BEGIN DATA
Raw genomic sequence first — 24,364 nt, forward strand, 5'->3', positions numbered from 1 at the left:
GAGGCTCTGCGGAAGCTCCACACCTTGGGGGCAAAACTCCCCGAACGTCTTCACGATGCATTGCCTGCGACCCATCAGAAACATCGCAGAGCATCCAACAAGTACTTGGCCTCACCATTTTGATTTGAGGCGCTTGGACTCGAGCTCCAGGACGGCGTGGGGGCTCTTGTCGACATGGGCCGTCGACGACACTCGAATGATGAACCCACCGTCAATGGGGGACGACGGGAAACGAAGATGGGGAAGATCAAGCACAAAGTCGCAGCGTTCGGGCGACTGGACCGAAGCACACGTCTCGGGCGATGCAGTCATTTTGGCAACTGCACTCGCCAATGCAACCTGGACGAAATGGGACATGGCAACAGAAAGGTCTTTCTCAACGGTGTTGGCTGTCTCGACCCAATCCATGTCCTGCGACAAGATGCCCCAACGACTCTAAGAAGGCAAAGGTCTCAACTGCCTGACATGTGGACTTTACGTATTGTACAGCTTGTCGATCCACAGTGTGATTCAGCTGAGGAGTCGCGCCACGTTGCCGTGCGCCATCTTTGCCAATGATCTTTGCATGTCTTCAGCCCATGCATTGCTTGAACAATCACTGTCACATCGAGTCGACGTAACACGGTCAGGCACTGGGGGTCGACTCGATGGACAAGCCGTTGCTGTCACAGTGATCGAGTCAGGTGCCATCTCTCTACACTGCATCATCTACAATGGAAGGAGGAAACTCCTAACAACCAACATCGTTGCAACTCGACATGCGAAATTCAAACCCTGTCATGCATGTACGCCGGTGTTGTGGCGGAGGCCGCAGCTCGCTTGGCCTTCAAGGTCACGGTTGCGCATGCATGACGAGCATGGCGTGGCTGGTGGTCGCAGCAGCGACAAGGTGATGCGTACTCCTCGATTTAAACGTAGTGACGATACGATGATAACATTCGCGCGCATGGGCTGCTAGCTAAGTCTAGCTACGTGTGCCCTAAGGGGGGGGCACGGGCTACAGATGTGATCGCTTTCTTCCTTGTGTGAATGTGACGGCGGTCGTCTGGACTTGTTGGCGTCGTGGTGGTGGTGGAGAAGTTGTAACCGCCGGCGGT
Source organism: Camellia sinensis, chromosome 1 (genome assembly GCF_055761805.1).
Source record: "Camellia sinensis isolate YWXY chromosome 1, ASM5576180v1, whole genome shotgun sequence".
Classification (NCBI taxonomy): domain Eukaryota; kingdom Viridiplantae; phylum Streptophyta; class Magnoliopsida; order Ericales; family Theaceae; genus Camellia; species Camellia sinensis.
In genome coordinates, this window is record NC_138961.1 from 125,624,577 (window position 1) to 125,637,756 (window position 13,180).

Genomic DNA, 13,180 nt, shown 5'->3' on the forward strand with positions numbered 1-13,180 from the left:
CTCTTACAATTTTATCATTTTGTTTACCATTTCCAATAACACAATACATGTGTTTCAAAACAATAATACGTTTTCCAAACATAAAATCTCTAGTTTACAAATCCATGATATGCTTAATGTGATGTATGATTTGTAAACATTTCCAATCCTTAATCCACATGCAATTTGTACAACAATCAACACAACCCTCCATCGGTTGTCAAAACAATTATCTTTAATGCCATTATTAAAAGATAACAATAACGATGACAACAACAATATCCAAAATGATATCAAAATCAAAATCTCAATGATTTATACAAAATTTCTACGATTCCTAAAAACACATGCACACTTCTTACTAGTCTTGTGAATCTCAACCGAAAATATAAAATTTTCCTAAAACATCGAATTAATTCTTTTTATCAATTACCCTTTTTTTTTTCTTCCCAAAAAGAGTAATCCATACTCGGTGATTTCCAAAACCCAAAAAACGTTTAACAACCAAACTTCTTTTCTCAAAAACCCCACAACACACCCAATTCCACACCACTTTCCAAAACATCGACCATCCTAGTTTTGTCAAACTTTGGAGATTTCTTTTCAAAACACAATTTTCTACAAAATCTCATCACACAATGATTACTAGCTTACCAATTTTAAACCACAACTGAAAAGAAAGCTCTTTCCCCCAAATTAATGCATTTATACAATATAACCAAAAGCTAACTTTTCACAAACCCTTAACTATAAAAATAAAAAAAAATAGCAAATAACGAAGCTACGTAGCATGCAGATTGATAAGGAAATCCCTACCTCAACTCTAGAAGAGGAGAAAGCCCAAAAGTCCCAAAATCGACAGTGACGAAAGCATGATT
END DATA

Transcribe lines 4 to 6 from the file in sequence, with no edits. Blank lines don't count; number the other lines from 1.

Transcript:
Source record: "Camellia sinensis isolate YWXY chromosome 1, ASM5576180v1, whole genome shotgun sequence".
Classification (NCBI taxonomy): domain Eukaryota; kingdom Viridiplantae; phylum Streptophyta; class Magnoliopsida; order Ericales; family Theaceae; genus Camellia; species Camellia sinensis.
In genome coordinates, this window is record NC_138961.1 from 125,624,577 (window position 1) to 125,637,756 (window position 13,180).